Settlement agreements can be an effective way to manage the termination of an employment contract but they have to be handled with care, says Julian Cox, head of employment at iLaw. In the first of his two blogs, Julian sets out what you need to know about settlement agreements
Spring coincides with the start of the new financial year for many businesses. It is often a time when employers review the performance of their business over the previous year and plan for the future. Depending on how the business has performed, some tough decisions may be required surrounding staffing levels, leaving some employees finding themselves in the unfortunate position of having to look for employment elsewhere.
Employees benefit from a raft of legal protection under the statutory framework of UK employment law. As a result, employers are often required to go through prescriptive disciplinary, capability or redundancy procedures if they are to avoid unwanted claims in the Employment Tribunal and legal costs associated with defending these proceedings. This takes up valuable management time. It is worth bearing in mind that a single case of unfair dismissal could cost your business up to £94,000 and there is no cap on compensation in discrimination cases.
Set against the landscape of current UK employment law, a settlement agreement is a useful instrument offering employers a quick and clean method of terminating an employee's employment without having to undertake potentially protracted disciplinary, capability or redundancy procedures.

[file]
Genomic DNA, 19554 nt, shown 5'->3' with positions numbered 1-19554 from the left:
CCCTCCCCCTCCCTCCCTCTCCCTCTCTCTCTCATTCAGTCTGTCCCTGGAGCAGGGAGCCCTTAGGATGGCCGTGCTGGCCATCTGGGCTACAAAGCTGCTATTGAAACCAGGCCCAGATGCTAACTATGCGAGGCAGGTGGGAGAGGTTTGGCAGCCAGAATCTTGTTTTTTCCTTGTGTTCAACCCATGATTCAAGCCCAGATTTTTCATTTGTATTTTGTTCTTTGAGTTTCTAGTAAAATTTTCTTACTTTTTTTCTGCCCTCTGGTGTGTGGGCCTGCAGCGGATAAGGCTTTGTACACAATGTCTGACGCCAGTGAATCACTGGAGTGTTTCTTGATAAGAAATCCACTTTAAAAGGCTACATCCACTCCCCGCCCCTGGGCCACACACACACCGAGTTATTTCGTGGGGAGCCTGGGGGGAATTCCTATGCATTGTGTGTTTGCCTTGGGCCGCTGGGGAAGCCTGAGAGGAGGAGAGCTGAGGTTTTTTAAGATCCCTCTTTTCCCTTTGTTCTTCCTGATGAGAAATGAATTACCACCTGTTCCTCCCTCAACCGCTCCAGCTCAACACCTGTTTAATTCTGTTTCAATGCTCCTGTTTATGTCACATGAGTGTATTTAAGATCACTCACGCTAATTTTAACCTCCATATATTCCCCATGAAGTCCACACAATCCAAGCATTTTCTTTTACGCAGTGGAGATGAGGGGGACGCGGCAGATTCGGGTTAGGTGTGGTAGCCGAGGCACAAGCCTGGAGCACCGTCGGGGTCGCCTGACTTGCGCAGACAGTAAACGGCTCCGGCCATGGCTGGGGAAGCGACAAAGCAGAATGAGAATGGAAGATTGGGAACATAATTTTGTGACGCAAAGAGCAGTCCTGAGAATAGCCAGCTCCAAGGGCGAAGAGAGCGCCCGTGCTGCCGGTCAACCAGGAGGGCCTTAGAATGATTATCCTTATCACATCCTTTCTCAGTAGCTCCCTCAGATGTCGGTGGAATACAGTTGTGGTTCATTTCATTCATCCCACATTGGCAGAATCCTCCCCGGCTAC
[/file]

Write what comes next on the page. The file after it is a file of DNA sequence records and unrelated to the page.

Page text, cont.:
However, for the unwary employer there are still some pitfalls that need to be avoided. Here's what's involved:
What is a settlement agreement?
A settlement agreement, or compromise agreement as they were previously known, is a legally binding, confidential agreement between an employer and an employee. The employer offers the employee a sum of money (a severance payment) and, in return, the employee agrees to waive any legal claim he or she may have against his/her employer, whether arising out of the period of employment or the termination thereof.
What is advantage of using a settlement agreement for employers?
In addition to the employee waiving any legal claim he or she may have against the employer, a settlement agreement can also provide additional protection for employers including the introduction or reaffirmation of:
- Post-termination restrictions;
- Duties of confidentiality; and
- Non bad mouthing provisions.
Settlement agreements also give employers the additional comfort of knowing that the terms offered, and in particular the precise value of the financial settlement reached, will remain entirely confidential. This is particularly important where employers have other employees with grievances or employees that are looking to make a potential claim.
Under what circumstances might an employer use a settlement agreement?
Settlement agreements are used by employers in various situations; for example when they are faced with a group of employees that they want to make redundant and:
- The employer is concerned about the grounds being relied upon for making them redundant; or
- The length of time it will take to go through due and proper process, involving warning and collective and individual consultation before notice can be given.
Settlement agreements are also used when employers are faced with an underperforming employee and a performance improvement programme would otherwise need to be put in place and the employee given a proper opportunity to improve (which could take up to four to five months) before notice of termination can be given.
What are the risks of offering a settlement agreement?